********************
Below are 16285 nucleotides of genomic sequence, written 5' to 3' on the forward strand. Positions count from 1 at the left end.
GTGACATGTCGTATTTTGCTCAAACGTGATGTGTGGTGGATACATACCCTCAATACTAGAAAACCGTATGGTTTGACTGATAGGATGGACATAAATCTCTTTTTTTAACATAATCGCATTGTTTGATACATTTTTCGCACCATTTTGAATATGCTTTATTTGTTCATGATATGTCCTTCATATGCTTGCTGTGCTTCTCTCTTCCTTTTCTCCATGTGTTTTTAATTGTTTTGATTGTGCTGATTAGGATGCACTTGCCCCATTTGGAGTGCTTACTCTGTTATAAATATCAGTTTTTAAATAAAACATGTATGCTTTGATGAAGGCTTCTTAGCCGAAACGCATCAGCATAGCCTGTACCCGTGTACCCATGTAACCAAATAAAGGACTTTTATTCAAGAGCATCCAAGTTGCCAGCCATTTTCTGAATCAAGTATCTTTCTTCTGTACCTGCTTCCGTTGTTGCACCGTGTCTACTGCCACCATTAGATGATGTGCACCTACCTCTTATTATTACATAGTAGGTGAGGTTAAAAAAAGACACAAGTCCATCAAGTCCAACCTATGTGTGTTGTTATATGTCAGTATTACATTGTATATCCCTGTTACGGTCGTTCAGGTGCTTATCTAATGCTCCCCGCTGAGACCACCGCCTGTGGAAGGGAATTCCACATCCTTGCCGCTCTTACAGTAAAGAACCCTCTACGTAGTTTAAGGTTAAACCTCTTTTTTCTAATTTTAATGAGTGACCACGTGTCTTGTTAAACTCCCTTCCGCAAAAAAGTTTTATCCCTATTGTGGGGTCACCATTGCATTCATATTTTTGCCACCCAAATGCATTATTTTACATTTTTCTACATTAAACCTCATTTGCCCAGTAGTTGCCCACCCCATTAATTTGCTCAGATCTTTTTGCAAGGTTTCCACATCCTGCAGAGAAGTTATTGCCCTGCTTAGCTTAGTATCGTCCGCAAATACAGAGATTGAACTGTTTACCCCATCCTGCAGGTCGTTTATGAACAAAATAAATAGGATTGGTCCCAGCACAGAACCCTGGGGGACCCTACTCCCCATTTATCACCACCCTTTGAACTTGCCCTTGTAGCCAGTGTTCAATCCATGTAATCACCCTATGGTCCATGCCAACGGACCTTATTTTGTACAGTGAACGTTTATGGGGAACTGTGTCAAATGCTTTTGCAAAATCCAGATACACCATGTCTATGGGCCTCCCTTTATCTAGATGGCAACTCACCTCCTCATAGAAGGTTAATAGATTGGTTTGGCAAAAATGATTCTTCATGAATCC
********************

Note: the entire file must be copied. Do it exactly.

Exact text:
Below are 16285 nucleotides of genomic sequence, written 5' to 3' on the forward strand. Positions count from 1 at the left end.
GTGACATGTCGTATTTTGCTCAAACGTGATGTGTGGTGGATACATACCCTCAATACTAGAAAACCGTATGGTTTGACTGATAGGATGGACATAAATCTCTTTTTTTAACATAATCGCATTGTTTGATACATTTTTCGCACCATTTTGAATATGCTTTATTTGTTCATGATATGTCCTTCATATGCTTGCTGTGCTTCTCTCTTCCTTTTCTCCATGTGTTTTTAATTGTTTTGATTGTGCTGATTAGGATGCACTTGCCCCATTTGGAGTGCTTACTCTGTTATAAATATCAGTTTTTAAATAAAACATGTATGCTTTGATGAAGGCTTCTTAGCCGAAACGCATCAGCATAGCCTGTACCCGTGTACCCATGTAACCAAATAAAGGACTTTTATTCAAGAGCATCCAAGTTGCCAGCCATTTTCTGAATCAAGTATCTTTCTTCTGTACCTGCTTCCGTTGTTGCACCGTGTCTACTGCCACCATTAGATGATGTGCACCTACCTCTTATTATTACATAGTAGGTGAGGTTAAAAAAAGACACAAGTCCATCAAGTCCAACCTATGTGTGTTGTTATATGTCAGTATTACATTGTATATCCCTGTTACGGTCGTTCAGGTGCTTATCTAATGCTCCCCGCTGAGACCACCGCCTGTGGAAGGGAATTCCACATCCTTGCCGCTCTTACAGTAAAGAACCCTCTACGTAGTTTAAGGTTAAACCTCTTTTTTCTAATTTTAATGAGTGACCACGTGTCTTGTTAAACTCCCTTCCGCAAAAAAGTTTTATCCCTATTGTGGGGTCACCATTGCATTCATATTTTTGCCACCCAAATGCATTATTTTACATTTTTCTACATTAAACCTCATTTGCCCAGTAGTTGCCCACCCCATTAATTTGCTCAGATCTTTTTGCAAGGTTTCCACATCCTGCAGAGAAGTTATTGCCCTGCTTAGCTTAGTATCGTCCGCAAATACAGAGATTGAACTGTTTACCCCATCCTGCAGGTCGTTTATGAACAAAATAAATAGGATTGGTCCCAGCACAGAACCCTGGGGGACCCTACTCCCCATTTATCACCACCCTTTGAACTTGCCCTTGTAGCCAGTGTTCAATCCATGTAATCACCCTATGGTCCATGCCAACGGACCTTATTTTGTACAGTGAACGTTTATGGGGAACTGTGTCAAATGCTTTTGCAAAATCCAGATACACCATGTCTATGGGCCTCCCTTTATCTAGATGGCAACTCACCTCCTCATAGAAGGTTAATAGATTGGTTTGGCAAAAATGATTCTTCATGAATCC